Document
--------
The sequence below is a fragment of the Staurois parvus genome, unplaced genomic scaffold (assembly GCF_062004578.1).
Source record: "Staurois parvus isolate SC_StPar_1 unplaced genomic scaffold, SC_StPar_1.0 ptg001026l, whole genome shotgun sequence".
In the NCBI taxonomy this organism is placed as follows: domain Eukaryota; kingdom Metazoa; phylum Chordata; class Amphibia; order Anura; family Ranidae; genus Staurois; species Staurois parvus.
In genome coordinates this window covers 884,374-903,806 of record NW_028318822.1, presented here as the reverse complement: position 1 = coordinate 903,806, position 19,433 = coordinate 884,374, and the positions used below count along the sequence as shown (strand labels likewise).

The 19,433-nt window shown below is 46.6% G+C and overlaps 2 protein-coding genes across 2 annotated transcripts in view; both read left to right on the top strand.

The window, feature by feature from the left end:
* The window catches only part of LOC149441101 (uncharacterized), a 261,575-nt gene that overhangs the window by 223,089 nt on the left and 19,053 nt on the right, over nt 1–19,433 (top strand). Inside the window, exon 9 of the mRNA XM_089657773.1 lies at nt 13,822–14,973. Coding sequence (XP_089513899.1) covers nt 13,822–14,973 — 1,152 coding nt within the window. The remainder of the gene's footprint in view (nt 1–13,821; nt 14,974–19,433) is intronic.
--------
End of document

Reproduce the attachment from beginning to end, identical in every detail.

The sequence below is a fragment of the Staurois parvus genome, unplaced genomic scaffold (assembly GCF_062004578.1).
Source record: "Staurois parvus isolate SC_StPar_1 unplaced genomic scaffold, SC_StPar_1.0 ptg001026l, whole genome shotgun sequence".
In the NCBI taxonomy this organism is placed as follows: domain Eukaryota; kingdom Metazoa; phylum Chordata; class Amphibia; order Anura; family Ranidae; genus Staurois; species Staurois parvus.
In genome coordinates this window covers 884,374-903,806 of record NW_028318822.1, presented here as the reverse complement: position 1 = coordinate 903,806, position 19,433 = coordinate 884,374, and the positions used below count along the sequence as shown (strand labels likewise).

The 19,433-nt window shown below is 46.6% G+C and overlaps 2 protein-coding genes across 2 annotated transcripts in view; both read left to right on the top strand.

The window, feature by feature from the left end:
* The window catches only part of LOC149441101 (uncharacterized), a 261,575-nt gene that overhangs the window by 223,089 nt on the left and 19,053 nt on the right, over nt 1–19,433 (top strand). Inside the window, exon 9 of the mRNA XM_089657773.1 lies at nt 13,822–14,973. Coding sequence (XP_089513899.1) covers nt 13,822–14,973 — 1,152 coding nt within the window. The remainder of the gene's footprint in view (nt 1–13,821; nt 14,974–19,433) is intronic.